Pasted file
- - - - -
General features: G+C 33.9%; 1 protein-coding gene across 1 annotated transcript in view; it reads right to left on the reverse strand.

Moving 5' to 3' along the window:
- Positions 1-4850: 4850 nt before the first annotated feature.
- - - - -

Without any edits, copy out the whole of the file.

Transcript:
General features: G+C 33.9%; 1 protein-coding gene across 1 annotated transcript in view; it reads right to left on the reverse strand.

Moving 5' to 3' along the window:
- Positions 1-4850: 4850 nt before the first annotated feature.